Upload Timeouts - Network Registration Strategy
Learn how to address network registration issues related to upload timeouts and create an effective strategy for resolving them.
|Oyster3 4G||All Versions|
|Oyster3 4G Bluetooth||All Versions|
|Oyster Edge 4G||All Versions|
A failed upload uses up to 20 times the power of a successful upload. This is because a failed upload scans the bands for 3 minutes (registration timeout), while a successful upload is typically done within 5 – 10 seconds.
A failed upload is just a complete waste of energy! Since we spend all that time trying to connect, and in the end don't even see any data on the server.
Saving Power - Early Cellular Registration Abort.
Our battery powered cellular devices, which use the Nordic nrf9160 modem have the ability to detect early when the device is out of coverage, and quit the upload early - saving a heap of power!
The modem tells us when it has done a “best guess” scan of the bands, and when it has finished scanning all the bands, so we have added a new registration strategy option to the upload parameters:
When connecting to the network, the device can identify if it is a 'local' or roaming SIM card.
- If we are on a Local SIM, it sets the profile to Ultra-Low Power
- If a Roaming SIM is detected, it sets the profile to Balanced
In balanced mode the device simply uses the network registration timeout (default of 3 min) This the recommended mode when using roaming sims, with a device roaming between countries. Especially multi IMSI roaming sims which typically need to be powered long enough to change the IMSI (E.G multi IMSI Emnify sims require this timeout to be 5 minutes).
In this mode the device aborts the upload attempt when it has finished scanning all the bands and has not found a suitable network. This mode works best when there are fewer bands enabled - this can be done by Setting the Network Profile to limit the bands which are scanned.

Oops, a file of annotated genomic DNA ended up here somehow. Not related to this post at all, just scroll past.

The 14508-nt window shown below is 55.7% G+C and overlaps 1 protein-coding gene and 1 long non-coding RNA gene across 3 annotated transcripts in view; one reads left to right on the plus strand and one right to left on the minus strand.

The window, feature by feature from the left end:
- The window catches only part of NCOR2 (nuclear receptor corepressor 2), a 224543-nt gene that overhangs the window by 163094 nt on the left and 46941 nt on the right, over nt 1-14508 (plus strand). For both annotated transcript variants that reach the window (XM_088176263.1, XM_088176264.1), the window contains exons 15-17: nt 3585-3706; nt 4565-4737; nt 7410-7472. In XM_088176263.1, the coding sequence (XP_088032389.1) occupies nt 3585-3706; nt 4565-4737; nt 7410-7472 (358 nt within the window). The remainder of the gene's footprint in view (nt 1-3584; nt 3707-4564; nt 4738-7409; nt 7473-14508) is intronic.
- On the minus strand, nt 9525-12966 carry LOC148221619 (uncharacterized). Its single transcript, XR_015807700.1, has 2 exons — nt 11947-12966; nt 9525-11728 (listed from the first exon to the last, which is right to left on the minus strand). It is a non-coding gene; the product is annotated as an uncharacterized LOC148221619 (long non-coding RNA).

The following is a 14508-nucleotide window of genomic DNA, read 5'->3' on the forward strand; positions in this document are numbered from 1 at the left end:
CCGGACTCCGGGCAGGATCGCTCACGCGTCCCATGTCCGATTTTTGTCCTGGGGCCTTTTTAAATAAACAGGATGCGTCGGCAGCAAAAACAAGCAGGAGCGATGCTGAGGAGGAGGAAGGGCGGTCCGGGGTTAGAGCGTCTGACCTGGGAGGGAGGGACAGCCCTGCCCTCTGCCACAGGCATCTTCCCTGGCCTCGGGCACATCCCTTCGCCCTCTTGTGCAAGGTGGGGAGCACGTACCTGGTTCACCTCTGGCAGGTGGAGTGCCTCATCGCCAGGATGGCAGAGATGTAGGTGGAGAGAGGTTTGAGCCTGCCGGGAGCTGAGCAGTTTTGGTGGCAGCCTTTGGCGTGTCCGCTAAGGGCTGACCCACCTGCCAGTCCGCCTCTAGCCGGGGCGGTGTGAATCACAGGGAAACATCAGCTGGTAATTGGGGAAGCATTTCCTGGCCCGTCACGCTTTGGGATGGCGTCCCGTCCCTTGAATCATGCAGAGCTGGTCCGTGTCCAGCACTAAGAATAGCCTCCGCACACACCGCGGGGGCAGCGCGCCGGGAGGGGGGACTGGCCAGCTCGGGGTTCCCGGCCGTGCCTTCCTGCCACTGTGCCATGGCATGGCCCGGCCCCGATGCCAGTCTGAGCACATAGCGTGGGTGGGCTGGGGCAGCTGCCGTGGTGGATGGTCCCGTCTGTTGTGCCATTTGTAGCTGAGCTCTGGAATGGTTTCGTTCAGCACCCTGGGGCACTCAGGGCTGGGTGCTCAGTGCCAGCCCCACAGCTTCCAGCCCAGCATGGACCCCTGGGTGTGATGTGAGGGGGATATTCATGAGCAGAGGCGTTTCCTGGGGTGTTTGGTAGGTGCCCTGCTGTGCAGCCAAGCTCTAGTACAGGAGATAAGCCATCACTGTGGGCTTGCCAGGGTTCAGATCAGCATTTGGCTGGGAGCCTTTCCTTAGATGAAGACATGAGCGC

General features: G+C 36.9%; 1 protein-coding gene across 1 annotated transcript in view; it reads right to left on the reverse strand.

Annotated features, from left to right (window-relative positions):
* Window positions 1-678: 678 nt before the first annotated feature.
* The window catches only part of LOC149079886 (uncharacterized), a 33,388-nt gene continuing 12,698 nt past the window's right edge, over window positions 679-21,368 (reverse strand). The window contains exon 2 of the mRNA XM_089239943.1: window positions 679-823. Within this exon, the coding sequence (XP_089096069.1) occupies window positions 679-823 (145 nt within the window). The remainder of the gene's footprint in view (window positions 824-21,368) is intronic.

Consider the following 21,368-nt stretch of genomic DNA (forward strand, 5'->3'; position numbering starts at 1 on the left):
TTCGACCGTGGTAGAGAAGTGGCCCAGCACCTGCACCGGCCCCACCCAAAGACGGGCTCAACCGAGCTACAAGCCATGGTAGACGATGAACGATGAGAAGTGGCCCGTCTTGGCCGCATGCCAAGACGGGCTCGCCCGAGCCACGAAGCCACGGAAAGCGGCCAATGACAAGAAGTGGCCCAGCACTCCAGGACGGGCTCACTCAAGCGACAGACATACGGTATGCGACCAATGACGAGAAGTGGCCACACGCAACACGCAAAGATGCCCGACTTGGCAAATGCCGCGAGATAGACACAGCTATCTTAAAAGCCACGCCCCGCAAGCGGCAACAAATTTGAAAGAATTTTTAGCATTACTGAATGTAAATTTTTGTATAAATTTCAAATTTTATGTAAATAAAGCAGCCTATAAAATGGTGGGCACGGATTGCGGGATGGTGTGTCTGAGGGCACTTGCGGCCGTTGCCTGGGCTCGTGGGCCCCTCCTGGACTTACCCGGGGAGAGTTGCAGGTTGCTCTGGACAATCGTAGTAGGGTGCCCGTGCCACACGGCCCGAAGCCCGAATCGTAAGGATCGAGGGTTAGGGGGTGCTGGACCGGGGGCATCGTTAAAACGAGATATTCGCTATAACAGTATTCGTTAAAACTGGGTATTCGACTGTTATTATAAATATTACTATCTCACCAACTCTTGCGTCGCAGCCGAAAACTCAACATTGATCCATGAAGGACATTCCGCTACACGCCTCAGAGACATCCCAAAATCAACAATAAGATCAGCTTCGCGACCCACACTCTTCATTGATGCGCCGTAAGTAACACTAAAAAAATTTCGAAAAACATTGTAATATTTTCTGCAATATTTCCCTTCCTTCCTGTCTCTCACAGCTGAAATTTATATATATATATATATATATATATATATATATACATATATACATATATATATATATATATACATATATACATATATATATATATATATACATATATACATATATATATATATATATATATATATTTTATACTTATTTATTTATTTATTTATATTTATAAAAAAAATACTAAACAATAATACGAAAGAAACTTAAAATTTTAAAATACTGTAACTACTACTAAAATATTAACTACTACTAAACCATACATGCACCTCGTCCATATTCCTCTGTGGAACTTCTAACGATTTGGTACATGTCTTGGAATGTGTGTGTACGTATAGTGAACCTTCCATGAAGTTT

For example, with the bands limited to Telstra CAT-M1 and NB-IoT bands, this timeout triggers after 40 seconds which is 5x shorter than the default 180 seconds. With all bands enabled this generally takes 2 minutes so there is only a marginal power saving.
Ultra Low Power
In this mode the modem tells us when it has done a “best guess” scan. Essentially it uses information about the network such as the last successful band it used to abort early, typically within 5 – 10 seconds.
This option makes failed uploads comparable in power to successful uploads, but it comes at the sacrifice of upload reliability when on the edge of coverage. This option would not be recommended for roaming sims that switch between carriers.
Which to choose?
Most users will see great results with the default parameters. In addition it is highly important to set your network profile for best results.
If you experience upload issues, you could try setting the plan to Balanced. The device will use a bit more energy but may get online more easily.
If you are using a roaming SIM card, but it only ever resides in one country, you could try the Low Power or Ultra-Low power options to save some energy (however take care and test thoroughly)